Sometimes you want to lose control (think sex—especially if you’re a woman).  But when you’re writing something touted as a textbook—and an intro textbook to boot—you want to be measured in just how much data you dump on your audience.  One hundred twenty-two pages of endnotes are not only unhelpful, they’re positively sadistic—or self-indulgent, which in this case comes to the same thing.  Let me put this in perspective: I have a fair education in Buddhist literature under my belt.  I’m not as deeply read as most scholars, but I would wager I understand a few things as well as anyone.  I will admit though I began to get dizzy in places as I read this book (lack of oxygen?), and resorted to skipping to those areas where I felt greater interest and surer footing.  So…reader beware: you are in for a sensory overload with this one; bring the Dramamine.  I’ll now return to my ordinarily more professional reviewing style.

Williams starts with an introduction the likes of which I’ve never seen.  Introductions are usually, well, introductory, but by page 17 (it goes on for 44 pages) he was already enumerating the numbers and types of dhammas according to the Abhidhamma classification scheme!  Needless to say, this sort of material is not ordinarily considered introductory.  At times I wondered if I’d somehow skipped into the first chapter and missed something, but no…on checking I found I was still in the introduction.  I think this is where I started to get worried.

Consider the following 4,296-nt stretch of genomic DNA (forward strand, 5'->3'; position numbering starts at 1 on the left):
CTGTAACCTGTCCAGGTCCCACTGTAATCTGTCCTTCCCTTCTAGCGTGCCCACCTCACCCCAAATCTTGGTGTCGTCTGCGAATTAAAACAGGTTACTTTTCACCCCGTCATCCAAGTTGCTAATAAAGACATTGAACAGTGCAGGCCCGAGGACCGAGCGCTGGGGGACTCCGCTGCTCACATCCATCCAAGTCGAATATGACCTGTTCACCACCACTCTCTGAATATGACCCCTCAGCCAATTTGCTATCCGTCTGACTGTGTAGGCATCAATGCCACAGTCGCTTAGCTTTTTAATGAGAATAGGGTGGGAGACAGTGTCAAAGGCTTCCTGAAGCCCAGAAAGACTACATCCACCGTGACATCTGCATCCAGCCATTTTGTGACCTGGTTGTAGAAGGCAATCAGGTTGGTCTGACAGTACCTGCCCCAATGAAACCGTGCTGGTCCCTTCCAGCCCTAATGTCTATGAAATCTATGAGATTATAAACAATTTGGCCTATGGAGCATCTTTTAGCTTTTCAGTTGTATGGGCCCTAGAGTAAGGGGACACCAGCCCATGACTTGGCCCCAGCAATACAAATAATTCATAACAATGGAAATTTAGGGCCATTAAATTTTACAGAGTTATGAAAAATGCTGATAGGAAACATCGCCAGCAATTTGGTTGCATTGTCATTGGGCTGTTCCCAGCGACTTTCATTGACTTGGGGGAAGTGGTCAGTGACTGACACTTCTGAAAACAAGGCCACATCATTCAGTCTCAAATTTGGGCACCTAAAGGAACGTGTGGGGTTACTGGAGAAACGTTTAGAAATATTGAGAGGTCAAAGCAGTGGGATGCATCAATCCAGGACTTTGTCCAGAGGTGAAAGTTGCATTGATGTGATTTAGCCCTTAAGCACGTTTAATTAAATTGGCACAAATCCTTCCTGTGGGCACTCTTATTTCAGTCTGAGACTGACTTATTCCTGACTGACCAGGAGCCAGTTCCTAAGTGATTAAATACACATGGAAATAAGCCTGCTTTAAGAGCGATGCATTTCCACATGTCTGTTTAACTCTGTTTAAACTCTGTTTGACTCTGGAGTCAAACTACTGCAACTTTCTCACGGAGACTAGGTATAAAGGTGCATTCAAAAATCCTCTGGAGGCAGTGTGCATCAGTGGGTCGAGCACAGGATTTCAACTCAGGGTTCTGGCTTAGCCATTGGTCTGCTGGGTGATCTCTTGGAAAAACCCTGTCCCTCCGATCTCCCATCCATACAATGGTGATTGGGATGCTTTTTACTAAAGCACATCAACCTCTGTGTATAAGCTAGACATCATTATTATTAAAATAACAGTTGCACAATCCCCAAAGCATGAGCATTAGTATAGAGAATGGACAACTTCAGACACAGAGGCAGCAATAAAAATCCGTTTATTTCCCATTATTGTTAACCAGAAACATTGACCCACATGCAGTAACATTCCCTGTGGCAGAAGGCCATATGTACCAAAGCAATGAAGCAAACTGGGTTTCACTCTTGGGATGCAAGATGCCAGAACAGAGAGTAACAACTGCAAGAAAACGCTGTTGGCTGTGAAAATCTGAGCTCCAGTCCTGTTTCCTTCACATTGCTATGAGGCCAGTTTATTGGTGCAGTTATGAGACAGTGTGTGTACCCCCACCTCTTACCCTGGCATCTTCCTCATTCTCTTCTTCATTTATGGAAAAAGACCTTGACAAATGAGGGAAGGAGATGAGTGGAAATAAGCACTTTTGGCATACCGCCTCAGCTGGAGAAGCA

To sum up the above complaint and how it affects the text as a whole: it appears Williams felt compelled to put everything he knew into this book, not to mention the obscure article he read the night before.  He mixes social history, philosophy, biographies, the history of specific texts and schools, all in a jumble.  (See, e.g., p. 67, where a chart would have been so much more helpful.)  You can’t write a book in this fashion; or at least, I advise against it.  Different areas need to be kept separate, or integrated with great care, but that is clearly not what happened.  In other words, I don’t suggest discussing a sutra’s history and provenance, its philosophy, the school that formed around it, and its effects on later readers and its place in the grand scheme of things all on the same page.  It’s just too much.  But this is really the best way to characterize how Williams has gone about summarizing fifteen hundred years of Mahayana doctrinal history.  Like I said, “loss of control”…